Hearing this family behind me was such a comfort because you don’t realize how much you appreciate your home language until you no longer hear it anymore. Pretty much everywhere that I go, I have absolutely no idea what anyone is talking about. I can usually guess the topic of conversation based on the venue or a few choice words that I can make out but most of the time, I have no clue. I’m immersing myself within it, though, which is a good thing. I have no choice but to understand it. It’s almost like it’s needed for survival. During the day, when I am out exploring by myself, all I want to do is go into little Munich cafes or biergartens and order the delicious looking food but I never do because I have no idea what any of it is. I can’t read the menus and I have no clue if the person working there speaks English. And if they don’t, how will I get my order out to them? It’s really frustrating but it’s something I’ll get used to. For now, I’ve just been going out for traditional food and bier when I’m with someone who speaks German or at least is familiar with the food menus. Eventually, I’ll understand and I’ll be much more comfortable in the city. But right now, it’s really overwhelming!

I was very homesick yesterday – mostly I think this was because I’d been stuck inside the house for most of the week and was getting a little stir crazy. I had no choice but to hang out on Facebook and look at the pictures of home that are plastered all over my walls. I was also very tired from a late Thursday night – I’d went out for ToyTown again and Jessica and I hit the town with high spirits. Which equals cheap Vodka from her refrigerator and Paulaner beer that we were able to take out onto the streets, seeing as open container and drunk in public laws don’t exist here.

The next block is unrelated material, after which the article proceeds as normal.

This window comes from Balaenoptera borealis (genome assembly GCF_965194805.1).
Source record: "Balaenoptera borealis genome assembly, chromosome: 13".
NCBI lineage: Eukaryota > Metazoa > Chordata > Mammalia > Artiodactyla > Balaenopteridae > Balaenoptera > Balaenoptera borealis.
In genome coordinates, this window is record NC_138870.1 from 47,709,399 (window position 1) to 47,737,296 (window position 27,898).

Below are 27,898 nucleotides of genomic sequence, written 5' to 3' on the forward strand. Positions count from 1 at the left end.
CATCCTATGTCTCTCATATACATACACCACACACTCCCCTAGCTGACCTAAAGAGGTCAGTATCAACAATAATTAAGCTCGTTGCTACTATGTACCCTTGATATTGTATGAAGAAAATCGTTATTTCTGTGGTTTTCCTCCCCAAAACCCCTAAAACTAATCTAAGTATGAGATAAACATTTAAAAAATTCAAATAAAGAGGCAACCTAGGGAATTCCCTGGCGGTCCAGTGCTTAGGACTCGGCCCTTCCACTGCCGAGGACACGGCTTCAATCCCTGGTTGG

I got home that night around 1 am and was passed out before 2. But after waking up at 8 to get the girls ready for school, I went right back to bed around 10 and slept until 1. Therefore, I was seriously dragging all day. I don’t function very well on cat naps. I was able to bike through the Englischer Gartens on Thursday afternoon though, and it was beautiful and so romantic. I love it there. My favorite pictures:


DSCN2487  Biergartens


Before I’d went into the Gartens, I’d spent about four hours doing official paperwork stuff with the Frau. We waited forever at the registration offices to get my visa finalized and my residence papers verified. I was so grateful that I took my book. I managed to finish it and have since started another. I like being here, if only for all of the literature I will be consuming.

Today is the start to a beautiful weekend here in Munich. At the current moment in time, I am waiting for Jessica to arrive so that we can take the bikes into the Englischer Gartens and picnic. Bier, cheese, and whatever else. It’s the perfect start to a beautiful day. The weekend should be full of excitement seeing as the USA plays in the World Cup tonight and Deutschland plays tomorrow. Lots of partying and celebrating (hopefully!). And I do love to celebrate!



Barry said...

I can't help but wonder when I read these things Heather, how much of it is expectations that others are placing on you and how much is expectations you place on yourself.

I'm glad though that you're enjoying Jessica's company and your surroundings. I found Germany to be one of the most beautiful of all European countries I've been to.

Barry said...

PS: If I haven't said it yet I think the girls are very lucky to have you as their au pair. You obviously care very much about them and their well-being, it sounds to me like you're doing a great job.

Sadako said...

Aww, cute pics. The mom sounds a bit scary--very stereotypically harsh German.

Dmbosstone said...

No open container laws? I wanna be there!